3. Specify a character set

The character encoding tells the browser what character set the web page is written in. If the character set has not been specified, the browser will assume that the web page uses a default one. If it guesses wrong, your page may be displayed incorrectly. To avoid this, use one of the below methods to specify the character set your pages are encoded in.


  1. Send the char set parameter in the content type header of HTTP
  2. This is the most efficient method to set the character set, because you don't need to set it for every page. Set your server to send a Content-Type header for all documents it serves that are of type text/html.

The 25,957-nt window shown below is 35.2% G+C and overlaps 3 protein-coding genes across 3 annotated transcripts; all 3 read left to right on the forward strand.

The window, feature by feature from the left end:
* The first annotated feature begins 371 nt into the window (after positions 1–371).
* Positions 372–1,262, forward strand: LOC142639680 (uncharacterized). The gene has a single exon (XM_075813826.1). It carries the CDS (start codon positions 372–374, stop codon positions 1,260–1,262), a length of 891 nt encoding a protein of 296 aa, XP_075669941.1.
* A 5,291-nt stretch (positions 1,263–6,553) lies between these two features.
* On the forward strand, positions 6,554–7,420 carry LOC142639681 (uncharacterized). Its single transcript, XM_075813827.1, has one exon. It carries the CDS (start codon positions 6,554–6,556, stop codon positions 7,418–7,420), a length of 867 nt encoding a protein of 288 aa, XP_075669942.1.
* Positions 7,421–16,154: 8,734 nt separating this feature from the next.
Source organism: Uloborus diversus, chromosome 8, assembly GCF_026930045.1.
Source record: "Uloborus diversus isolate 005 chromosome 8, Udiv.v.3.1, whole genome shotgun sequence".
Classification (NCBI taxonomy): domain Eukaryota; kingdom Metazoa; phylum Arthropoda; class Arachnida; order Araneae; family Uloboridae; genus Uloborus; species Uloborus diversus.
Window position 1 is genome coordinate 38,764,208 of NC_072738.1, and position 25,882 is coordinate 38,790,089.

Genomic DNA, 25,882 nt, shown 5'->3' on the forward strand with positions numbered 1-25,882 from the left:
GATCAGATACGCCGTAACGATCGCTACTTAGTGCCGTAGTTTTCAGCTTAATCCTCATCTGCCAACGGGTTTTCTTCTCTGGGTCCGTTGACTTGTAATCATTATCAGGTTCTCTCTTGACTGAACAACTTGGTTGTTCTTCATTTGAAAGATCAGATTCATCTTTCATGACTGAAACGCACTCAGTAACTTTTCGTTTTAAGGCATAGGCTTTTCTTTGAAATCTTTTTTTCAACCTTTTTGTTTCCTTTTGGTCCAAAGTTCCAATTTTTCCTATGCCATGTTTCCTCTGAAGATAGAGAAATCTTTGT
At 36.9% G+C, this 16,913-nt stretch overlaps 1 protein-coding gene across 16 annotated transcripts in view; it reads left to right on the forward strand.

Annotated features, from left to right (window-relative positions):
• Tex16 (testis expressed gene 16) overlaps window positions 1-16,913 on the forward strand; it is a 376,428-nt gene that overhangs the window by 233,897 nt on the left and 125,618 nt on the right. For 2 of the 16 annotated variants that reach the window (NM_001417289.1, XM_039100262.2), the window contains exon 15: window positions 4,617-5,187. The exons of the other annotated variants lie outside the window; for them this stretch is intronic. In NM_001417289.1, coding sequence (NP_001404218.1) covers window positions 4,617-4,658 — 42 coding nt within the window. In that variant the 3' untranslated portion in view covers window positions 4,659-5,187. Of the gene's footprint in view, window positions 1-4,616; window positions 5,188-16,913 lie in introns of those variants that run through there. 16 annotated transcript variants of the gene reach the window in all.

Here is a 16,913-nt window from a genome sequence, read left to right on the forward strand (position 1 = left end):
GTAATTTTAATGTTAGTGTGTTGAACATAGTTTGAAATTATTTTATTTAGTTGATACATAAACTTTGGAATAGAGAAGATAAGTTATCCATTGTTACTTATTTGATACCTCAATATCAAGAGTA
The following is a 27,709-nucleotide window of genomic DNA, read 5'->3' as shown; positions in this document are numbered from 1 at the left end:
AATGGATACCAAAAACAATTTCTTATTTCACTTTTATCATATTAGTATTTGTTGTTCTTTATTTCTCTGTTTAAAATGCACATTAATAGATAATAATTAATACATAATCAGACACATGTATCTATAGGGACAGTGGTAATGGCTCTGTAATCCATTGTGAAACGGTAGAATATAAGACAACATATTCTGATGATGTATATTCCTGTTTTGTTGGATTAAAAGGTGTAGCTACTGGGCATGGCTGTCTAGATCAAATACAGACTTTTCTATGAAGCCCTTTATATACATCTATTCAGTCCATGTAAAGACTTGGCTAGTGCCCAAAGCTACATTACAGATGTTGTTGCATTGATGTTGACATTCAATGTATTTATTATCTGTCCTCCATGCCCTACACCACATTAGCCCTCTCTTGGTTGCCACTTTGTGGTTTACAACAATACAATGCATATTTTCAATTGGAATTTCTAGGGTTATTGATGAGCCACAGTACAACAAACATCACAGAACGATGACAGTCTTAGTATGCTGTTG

Example 1:

    Content-Type: text/html; charset=UTF-8

  3. For HTML or XHTML served as HTML, you should always use the < meta > tag inside < head >.

If you don't control the server, you will need to set the character encoding manually for every page. You can do this with a Meta tag:

Example 2:

< meta http-equiv="content-type" content="text/html” charset=”utf-8" >

For XHTML, you need a slash at the end:

< meta http-equiv="Content-Type" content="text/html” charset= “utf-8" />

  • For XML (including XHTML), use the encoding pseudo-attribute in the XML declaration at the start of a document or the text declaration at the start of an entity.

Example 3:

< ?xml version="1.0" encoding="utf-8" ? >